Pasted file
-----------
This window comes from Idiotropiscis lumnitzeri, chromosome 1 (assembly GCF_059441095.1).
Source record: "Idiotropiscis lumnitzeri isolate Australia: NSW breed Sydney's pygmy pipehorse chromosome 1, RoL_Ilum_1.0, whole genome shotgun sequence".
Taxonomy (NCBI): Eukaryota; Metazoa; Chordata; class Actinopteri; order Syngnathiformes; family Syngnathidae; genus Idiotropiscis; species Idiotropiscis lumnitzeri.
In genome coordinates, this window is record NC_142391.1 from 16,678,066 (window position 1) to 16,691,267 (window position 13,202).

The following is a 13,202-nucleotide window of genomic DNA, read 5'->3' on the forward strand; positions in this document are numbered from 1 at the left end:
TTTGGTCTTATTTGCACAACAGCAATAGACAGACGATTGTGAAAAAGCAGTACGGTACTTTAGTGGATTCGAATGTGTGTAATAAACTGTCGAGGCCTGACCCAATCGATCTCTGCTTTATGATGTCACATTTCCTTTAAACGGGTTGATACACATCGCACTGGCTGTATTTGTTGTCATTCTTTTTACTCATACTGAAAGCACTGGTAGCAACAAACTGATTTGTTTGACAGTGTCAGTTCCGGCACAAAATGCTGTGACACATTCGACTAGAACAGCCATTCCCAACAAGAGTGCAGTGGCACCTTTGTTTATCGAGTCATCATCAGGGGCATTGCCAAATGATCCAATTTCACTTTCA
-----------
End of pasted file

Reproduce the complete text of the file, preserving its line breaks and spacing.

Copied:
This window comes from Idiotropiscis lumnitzeri, chromosome 1 (assembly GCF_059441095.1).
Source record: "Idiotropiscis lumnitzeri isolate Australia: NSW breed Sydney's pygmy pipehorse chromosome 1, RoL_Ilum_1.0, whole genome shotgun sequence".
Taxonomy (NCBI): Eukaryota; Metazoa; Chordata; class Actinopteri; order Syngnathiformes; family Syngnathidae; genus Idiotropiscis; species Idiotropiscis lumnitzeri.
In genome coordinates, this window is record NC_142391.1 from 16,678,066 (window position 1) to 16,691,267 (window position 13,202).

The following is a 13,202-nucleotide window of genomic DNA, read 5'->3' on the forward strand; positions in this document are numbered from 1 at the left end:
TTTGGTCTTATTTGCACAACAGCAATAGACAGACGATTGTGAAAAAGCAGTACGGTACTTTAGTGGATTCGAATGTGTGTAATAAACTGTCGAGGCCTGACCCAATCGATCTCTGCTTTATGATGTCACATTTCCTTTAAACGGGTTGATACACATCGCACTGGCTGTATTTGTTGTCATTCTTTTTACTCATACTGAAAGCACTGGTAGCAACAAACTGATTTGTTTGACAGTGTCAGTTCCGGCACAAAATGCTGTGACACATTCGACTAGAACAGCCATTCCCAACAAGAGTGCAGTGGCACCTTTGTTTATCGAGTCATCATCAGGGGCATTGCCAAATGATCCAATTTCACTTTCA